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And That Happened: Wednesday’s Scores and Highlights

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Here are the scores. Here are the highlights:

Yankees 5, Red Sox 3: The Yankees were down 3-1 in the seventh when Brett Gardner hit a grand slam off of Ryan Brasier. It was Gardner’s 100th career homer and gave the Yankees the sweep in the two-game series. J.D. Martinez and Christian Vazquez went deep for Boston, but they fall for the third straight game and find themselves alone in the basement of the A.L. East. At 6-13, this is the poorest start for a World Series champion since the 1998 Florida Marlins opened 5-14. And in the Marlins case they had an excuse, having been stripped for parts in the offseason in one of the more cynical and dumb tear-downs in living memory. The Sox’ excuse? They’ve just sucked.

Dodgers 3, Reds 2: For the second day in a row an intentional walk did not pay off for the Reds. Here, in the sixth, the Reds chose to put Cody Bellinger on base with two outs and a runner on in order to face A.J. Pollock. Pollock made him pay with a three-run homer that was all the scoring the Dodgers got and all the scoring the Dodgers needed. No word if Pollock thought it was a “slap in the face” to be pitched to in that situation.

Phillies 3, Mets 2: Finally some pitching in this series. Jake Arrieta worked into the ninth, allowing two, outdueling Zack Wheeler who gave up three over seven. Hot Scott Kingery homered again, as did César Hernández. The Mets had their chance in the ninth, pushing across one run and then loading the bases, but Héctor Neris struck out Keon Broxton with a 3-2 heater to end the game.

Royals 4, White Sox 3: Royals win, yadda, yadda, but this one was notable for Brad Keller‘s fragile ego leading to a benches-clearing hullabaloo.

When Keller is given a minor suspension which serves as zero deterrent from pitchers throwing at batters and thus shows that MLB’s executives think retaliation for bat flips is just fine, remember that MLB’s marketing department thinks bat flips and stuff are great. Including the specific bat flip that led to Keller plunking Anderson.

If your company had a marketing campaign for, say, friendly customer service or speedy delivery or your money back, I imagine you’d be strongly encouraged by management to be friendly and to work quickly. If, instead, you insulted customers or loafed it, I imagine you’d be punished somehow. Weird that MLB can’t be bothered.

Cardinals 6, Brewers 3: The big news here was that Christian Yelich did not homer against the Cardinals for once. Matt Carpenter and Marcell Ozuna went deep, however, and Michael Wacha was effective as the Cards avoid being swept by the Brewers. Wacha allowed two runs and five hits and struck out seven.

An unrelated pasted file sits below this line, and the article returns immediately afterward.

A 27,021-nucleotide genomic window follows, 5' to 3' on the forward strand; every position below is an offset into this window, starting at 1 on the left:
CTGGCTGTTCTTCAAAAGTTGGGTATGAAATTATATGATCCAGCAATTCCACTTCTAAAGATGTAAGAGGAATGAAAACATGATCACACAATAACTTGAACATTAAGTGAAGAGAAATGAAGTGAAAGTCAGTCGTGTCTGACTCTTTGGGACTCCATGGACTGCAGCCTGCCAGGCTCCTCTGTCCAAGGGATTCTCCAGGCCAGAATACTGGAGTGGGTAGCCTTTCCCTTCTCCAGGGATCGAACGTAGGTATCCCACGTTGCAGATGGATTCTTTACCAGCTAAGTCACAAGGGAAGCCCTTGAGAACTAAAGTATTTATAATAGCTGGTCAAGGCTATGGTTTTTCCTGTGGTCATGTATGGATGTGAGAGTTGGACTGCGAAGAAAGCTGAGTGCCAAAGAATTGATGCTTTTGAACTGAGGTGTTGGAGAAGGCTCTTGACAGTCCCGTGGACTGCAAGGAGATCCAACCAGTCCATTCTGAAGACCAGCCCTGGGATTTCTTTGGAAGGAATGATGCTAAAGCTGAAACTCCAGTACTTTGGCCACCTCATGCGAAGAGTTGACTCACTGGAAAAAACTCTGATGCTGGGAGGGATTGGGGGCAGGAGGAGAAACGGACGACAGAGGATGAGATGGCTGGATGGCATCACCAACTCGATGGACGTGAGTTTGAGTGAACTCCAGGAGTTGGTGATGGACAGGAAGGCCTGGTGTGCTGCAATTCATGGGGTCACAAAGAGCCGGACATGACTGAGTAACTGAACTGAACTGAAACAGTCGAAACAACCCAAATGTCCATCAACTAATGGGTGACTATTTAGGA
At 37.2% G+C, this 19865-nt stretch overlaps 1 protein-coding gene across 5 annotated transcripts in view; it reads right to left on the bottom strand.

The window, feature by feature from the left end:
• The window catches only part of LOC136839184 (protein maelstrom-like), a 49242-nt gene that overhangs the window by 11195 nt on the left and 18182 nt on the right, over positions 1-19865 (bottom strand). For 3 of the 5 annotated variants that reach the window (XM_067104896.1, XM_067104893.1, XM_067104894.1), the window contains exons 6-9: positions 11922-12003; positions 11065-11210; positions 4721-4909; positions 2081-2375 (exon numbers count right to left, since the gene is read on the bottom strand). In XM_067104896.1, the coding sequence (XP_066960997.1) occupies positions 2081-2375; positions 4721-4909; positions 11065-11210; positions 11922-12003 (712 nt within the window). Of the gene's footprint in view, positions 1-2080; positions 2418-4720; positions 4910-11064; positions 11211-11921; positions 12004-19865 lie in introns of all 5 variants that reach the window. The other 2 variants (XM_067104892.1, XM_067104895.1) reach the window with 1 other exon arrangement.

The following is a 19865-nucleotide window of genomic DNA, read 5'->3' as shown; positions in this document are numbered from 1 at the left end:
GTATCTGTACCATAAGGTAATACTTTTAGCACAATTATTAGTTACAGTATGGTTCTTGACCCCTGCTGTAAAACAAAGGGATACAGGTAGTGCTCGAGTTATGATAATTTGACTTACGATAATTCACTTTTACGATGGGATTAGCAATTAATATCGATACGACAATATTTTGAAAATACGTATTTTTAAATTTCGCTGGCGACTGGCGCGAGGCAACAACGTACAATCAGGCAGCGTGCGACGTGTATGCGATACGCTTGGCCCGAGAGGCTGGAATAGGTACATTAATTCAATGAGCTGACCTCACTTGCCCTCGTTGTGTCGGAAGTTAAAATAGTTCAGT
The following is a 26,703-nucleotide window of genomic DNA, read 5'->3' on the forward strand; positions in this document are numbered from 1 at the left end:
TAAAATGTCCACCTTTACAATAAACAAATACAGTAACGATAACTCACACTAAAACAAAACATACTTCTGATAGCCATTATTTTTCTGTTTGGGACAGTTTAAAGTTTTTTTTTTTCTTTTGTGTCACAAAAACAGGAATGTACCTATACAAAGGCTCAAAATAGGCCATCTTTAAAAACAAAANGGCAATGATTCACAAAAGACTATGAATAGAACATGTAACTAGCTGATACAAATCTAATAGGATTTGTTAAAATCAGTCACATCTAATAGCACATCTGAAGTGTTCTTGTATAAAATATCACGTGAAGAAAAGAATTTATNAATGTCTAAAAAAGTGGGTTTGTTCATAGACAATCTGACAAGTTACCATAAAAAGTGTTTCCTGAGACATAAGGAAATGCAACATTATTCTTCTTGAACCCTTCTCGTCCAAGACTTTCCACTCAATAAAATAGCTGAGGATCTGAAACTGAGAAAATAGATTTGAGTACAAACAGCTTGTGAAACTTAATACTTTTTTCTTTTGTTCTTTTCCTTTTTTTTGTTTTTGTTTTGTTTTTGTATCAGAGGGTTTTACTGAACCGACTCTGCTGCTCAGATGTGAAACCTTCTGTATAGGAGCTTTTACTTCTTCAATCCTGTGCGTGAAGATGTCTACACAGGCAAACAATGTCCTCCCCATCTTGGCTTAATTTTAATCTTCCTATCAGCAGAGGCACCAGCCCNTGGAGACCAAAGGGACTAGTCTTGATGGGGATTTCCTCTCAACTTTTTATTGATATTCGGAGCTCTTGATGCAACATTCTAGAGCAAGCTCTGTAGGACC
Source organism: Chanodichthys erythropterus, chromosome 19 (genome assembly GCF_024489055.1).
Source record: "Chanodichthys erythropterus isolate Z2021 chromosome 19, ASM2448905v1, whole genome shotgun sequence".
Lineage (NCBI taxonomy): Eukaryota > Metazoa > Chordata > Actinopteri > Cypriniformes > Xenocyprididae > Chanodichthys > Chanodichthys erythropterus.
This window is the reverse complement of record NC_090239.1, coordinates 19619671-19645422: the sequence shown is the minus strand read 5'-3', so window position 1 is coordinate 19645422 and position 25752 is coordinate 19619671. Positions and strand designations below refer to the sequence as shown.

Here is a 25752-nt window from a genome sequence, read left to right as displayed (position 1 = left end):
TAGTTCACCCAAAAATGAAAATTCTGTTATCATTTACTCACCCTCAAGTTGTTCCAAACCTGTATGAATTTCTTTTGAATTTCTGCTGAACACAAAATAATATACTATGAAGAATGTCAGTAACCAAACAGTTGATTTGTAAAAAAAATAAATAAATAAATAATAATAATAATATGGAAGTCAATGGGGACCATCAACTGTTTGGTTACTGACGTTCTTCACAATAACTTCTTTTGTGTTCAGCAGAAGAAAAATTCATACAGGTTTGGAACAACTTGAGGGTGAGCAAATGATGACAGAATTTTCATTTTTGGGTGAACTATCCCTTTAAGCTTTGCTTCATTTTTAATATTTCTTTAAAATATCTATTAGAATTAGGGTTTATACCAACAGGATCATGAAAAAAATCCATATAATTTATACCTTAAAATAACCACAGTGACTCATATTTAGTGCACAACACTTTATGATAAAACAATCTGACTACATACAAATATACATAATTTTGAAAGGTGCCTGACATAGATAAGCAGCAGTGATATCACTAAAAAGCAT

Indians 1, Mariners 0: The Mariners’ streak of 20 games to start the season with a home run has come to an end, but hey, their losing streak is still going strong! Oh . . . wait. Not all streaks are to be celebrated. Carlos Carrasco can be celebrated. The Indians starter tossed seven shutout innings and he and reliever Nick Wittgren made Jake Bauers‘ fifth inning solo homer hold up. That’s six straight in the toilet for Seattle.

Pirates 3, Tigers 2: For the second straight game the Pirates needed ten innings to beat the Tigers, but winning in ten is just as good as winning in nine I suppose. Here Colin Moran‘s RBI single in the top of the 10th put the Buccos over. Tigers starter Spencer Turnbull allowed only one unearned run and two hits in six innings of work — I like that guy’s stuff from what I’ve seen so far — but he was denied the win when his bullpen betrayed him in the eighth.

Nationals 9, Giants 6: Juan Soto, Howie Kendrick, Matt Adams and Kurt Suzuki all went deep for the Nats, who had a 9-2 lead in the ninth but, as has often been the case so far this year, the bullpen was a cause for heartburn. Washington needed three relievers, the first two of whom allowed two homers and four runs, and had to use closer Sean Doolittle to end it.

Rays 8, Orioles 1: The opener/bullpen combined to allow only three hits on the night, with second man out Yonny Chirinios getting the bulk of the work and the win. Brandon Lowe homered and drove in three on his 3-for-4 night. Ji-Man Choi and Yandy Díaz also went deep as the Rays rattled out 13 hits and drew four walks. The Rays have won eight of nine.

Cubs 6, Marlins 0: Cole Hamels tossed seven shutout innings and Marlins batters managed only five hits and struck out 11 times. Daniel Descalso drove in three. Javier Báez homered. The Cubs’ trip to Florida has turned things around for them, as they’ve taken three in a row.